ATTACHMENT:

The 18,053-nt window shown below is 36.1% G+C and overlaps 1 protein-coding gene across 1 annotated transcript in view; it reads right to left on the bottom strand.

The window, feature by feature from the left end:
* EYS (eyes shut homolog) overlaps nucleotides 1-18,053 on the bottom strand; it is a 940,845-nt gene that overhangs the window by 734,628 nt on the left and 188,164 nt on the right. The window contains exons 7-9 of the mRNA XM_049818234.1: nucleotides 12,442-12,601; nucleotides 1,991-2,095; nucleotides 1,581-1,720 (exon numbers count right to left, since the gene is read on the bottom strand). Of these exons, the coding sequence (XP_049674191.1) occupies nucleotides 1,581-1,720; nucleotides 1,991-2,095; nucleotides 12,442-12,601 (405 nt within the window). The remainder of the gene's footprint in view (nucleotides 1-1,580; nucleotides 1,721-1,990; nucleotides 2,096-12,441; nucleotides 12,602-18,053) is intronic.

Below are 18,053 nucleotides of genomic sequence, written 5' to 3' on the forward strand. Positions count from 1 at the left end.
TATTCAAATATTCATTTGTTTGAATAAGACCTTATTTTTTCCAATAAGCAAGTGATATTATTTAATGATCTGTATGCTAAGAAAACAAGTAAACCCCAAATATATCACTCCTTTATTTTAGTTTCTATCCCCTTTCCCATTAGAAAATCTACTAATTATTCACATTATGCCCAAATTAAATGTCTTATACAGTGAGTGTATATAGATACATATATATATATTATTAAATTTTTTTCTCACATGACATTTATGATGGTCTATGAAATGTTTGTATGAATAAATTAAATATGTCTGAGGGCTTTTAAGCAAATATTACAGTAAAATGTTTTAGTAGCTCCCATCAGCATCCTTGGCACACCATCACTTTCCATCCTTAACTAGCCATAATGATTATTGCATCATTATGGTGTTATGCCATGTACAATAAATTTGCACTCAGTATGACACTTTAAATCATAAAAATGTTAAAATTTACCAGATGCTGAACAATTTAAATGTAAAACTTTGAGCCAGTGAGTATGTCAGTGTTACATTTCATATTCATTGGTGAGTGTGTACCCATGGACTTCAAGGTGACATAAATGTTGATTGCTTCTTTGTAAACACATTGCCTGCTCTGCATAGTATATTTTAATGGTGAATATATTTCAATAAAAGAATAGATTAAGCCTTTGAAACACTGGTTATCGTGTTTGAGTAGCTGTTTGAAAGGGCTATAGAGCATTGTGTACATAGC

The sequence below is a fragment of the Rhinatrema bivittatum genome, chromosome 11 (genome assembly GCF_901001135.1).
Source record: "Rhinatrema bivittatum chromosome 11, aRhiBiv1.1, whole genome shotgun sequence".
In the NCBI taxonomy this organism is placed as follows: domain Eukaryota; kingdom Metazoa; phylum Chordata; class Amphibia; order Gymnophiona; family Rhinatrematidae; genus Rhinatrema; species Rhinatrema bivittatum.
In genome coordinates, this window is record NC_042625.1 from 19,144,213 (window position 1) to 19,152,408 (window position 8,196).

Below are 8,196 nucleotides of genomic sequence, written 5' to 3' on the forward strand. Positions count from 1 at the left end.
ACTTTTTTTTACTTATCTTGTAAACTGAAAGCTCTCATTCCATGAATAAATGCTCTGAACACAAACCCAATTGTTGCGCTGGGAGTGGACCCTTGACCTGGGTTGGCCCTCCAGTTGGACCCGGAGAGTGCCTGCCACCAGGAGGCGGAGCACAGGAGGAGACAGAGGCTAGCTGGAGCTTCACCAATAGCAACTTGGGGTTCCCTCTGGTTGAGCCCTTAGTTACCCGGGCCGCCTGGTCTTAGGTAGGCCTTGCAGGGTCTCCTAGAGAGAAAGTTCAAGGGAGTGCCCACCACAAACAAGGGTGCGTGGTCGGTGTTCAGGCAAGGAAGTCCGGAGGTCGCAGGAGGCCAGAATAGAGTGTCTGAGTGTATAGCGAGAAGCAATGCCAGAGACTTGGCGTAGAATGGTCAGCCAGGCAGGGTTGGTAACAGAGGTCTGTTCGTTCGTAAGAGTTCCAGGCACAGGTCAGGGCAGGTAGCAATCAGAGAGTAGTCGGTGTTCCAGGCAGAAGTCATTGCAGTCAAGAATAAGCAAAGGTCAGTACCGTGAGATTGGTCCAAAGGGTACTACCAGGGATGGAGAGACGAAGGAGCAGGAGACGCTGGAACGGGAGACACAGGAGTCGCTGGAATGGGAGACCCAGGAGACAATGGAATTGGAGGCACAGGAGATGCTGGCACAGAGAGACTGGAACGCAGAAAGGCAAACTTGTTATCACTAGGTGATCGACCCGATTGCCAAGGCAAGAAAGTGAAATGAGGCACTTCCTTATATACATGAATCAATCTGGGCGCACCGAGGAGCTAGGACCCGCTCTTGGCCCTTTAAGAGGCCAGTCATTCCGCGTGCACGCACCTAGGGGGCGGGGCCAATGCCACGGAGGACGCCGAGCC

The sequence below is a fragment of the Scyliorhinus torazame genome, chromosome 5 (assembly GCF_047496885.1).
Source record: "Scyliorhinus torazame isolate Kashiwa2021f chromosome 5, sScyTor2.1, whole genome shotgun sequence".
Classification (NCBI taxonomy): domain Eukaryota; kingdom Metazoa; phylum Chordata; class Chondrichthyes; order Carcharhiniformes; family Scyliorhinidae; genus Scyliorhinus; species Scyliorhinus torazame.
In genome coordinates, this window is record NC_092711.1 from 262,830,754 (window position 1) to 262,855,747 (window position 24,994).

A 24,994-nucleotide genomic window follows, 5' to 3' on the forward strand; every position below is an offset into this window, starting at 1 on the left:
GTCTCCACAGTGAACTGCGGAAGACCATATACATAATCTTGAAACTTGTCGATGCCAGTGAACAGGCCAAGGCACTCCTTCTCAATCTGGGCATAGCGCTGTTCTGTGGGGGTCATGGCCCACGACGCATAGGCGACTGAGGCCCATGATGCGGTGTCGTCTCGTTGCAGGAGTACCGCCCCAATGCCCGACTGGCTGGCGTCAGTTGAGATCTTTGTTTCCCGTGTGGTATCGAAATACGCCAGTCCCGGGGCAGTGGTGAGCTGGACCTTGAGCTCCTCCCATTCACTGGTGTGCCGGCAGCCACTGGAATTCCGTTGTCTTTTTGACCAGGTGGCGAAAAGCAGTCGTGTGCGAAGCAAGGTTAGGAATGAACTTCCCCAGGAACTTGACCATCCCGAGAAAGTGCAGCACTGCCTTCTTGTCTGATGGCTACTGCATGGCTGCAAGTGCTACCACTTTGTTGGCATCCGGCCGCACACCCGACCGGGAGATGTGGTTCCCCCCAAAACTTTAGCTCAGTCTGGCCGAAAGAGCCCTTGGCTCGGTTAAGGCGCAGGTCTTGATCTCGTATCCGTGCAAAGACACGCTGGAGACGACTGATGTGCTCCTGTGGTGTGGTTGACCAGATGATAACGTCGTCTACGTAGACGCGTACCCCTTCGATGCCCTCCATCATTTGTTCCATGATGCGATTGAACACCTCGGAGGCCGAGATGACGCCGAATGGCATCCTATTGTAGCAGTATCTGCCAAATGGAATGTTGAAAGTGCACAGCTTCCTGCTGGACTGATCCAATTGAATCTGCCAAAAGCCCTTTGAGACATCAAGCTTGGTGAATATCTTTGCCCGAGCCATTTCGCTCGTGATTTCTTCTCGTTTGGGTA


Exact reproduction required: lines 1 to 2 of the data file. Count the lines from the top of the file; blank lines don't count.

The 18,053-nt window shown below is 36.1% G+C and overlaps 1 protein-coding gene across 1 annotated transcript in view; it reads right to left on the bottom strand.

The window, feature by feature from the left end: